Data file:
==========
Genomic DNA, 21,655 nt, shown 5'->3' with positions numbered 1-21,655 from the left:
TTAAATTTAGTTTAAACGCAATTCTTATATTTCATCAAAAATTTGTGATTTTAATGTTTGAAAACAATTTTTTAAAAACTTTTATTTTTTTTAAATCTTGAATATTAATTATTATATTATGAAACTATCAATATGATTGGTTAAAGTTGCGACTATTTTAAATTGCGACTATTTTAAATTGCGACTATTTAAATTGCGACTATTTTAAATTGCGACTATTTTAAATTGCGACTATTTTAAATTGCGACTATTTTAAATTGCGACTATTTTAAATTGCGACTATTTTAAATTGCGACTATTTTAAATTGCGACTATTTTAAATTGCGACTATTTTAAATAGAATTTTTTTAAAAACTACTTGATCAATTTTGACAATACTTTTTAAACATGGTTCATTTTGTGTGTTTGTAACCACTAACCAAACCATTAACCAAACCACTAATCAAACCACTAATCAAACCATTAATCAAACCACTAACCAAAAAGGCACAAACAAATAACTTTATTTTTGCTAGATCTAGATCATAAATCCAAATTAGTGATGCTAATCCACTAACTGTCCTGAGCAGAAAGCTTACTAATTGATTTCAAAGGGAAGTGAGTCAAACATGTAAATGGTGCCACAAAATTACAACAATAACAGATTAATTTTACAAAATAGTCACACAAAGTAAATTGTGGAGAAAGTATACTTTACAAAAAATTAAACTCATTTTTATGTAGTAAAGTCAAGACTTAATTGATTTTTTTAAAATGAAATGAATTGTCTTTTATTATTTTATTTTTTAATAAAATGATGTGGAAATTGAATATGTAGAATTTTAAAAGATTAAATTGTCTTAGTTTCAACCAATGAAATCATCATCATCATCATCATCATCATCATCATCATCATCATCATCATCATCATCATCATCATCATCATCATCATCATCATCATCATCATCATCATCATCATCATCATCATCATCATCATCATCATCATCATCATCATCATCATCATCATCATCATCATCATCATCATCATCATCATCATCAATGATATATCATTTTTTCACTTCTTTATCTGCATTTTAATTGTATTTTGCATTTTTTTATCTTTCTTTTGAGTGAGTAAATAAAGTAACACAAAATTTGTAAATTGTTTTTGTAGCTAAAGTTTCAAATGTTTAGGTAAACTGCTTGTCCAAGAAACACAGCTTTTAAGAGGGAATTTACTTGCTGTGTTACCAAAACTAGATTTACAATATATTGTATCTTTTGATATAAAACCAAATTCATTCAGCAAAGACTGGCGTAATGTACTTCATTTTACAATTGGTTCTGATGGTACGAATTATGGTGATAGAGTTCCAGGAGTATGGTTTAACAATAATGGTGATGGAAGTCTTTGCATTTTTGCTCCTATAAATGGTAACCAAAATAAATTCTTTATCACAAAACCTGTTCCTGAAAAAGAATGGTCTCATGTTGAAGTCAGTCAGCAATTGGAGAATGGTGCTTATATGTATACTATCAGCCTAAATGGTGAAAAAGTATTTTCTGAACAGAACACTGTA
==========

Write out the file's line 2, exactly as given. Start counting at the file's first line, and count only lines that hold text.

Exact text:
TTAAATTTAGTTTAAACGCAATTCTTATATTTCATCAAAAATTTGTGATTTTAATGTTTGAAAACAATTTTTTAAAAACTTTTATTTTTTTTAAATCTTGAATATTAATTATTATATTATGAAACTATCAATATGATTGGTTAAAGTTGCGACTATTTTAAATTGCGACTATTTTAAATTGCGACTATTTAAATTGCGACTATTTTAAATTGCGACTATTTTAAATTGCGACTATTTTAAATTGCGACTATTTTAAATTGCGACTATTTTAAATTGCGACTATTTTAAATTGCGACTATTTTAAATTGCGACTATTTTAAATTGCGACTATTTTAAATAGAATTTTTTTAAAAACTACTTGATCAATTTTGACAATACTTTTTAAACATGGTTCATTTTGTGTGTTTGTAACCACTAACCAAACCATTAACCAAACCACTAATCAAACCACTAATCAAACCATTAATCAAACCACTAACCAAAAAGGCACAAACAAATAACTTTATTTTTGCTAGATCTAGATCATAAATCCAAATTAGTGATGCTAATCCACTAACTGTCCTGAGCAGAAAGCTTACTAATTGATTTCAAAGGGAAGTGAGTCAAACATGTAAATGGTGCCACAAAATTACAACAATAACAGATTAATTTTACAAAATAGTCACACAAAGTAAATTGTGGAGAAAGTATACTTTACAAAAAATTAAACTCATTTTTATGTAGTAAAGTCAAGACTTAATTGATTTTTTTAAAATGAAATGAATTGTCTTTTATTATTTTATTTTTTAATAAAATGATGTGGAAATTGAATATGTAGAATTTTAAAAGATTAAATTGTCTTAGTTTCAACCAATGAAATCATCATCATCATCATCATCATCATCATCATCATCATCATCATCATCATCATCATCATCATCATCATCATCATCATCATCATCATCATCATCATCATCATCATCATCATCATCATCATCATCATCATCATCATCATCATCATCATCATCATCATCATCATCATCATCATCATCATCATCAATGATATATCATTTTTTCACTTCTTTATCTGCATTTTAATTGTATTTTGCATTTTTTTATCTTTCTTTTGAGTGAGTAAATAAAGTAACACAAAATTTGTAAATTGTTTTTGTAGCTAAAGTTTCAAATGTTTAGGTAAACTGCTTGTCCAAGAAACACAGCTTTTAAGAGGGAATTTACTTGCTGTGTTACCAAAACTAGATTTACAATATATTGTATCTTTTGATATAAAACCAAATTCATTCAGCAAAGACTGGCGTAATGTACTTCATTTTACAATTGGTTCTGATGGTACGAATTATGGTGATAGAGTTCCAGGAGTATGGTTTAACAATAATGGTGATGGAAGTCTTTGCATTTTTGCTCCTATAAATGGTAACCAAAATAAATTCTTTATCACAAAACCTGTTCCTGAAAAAGAATGGTCTCATGTTGAAGTCAGTCAGCAATTGGAGAATGGTGCTTATATGTATACTATCAGCCTAAATGGTGAAAAAGTATTTTCTGAACAGAACACTGTA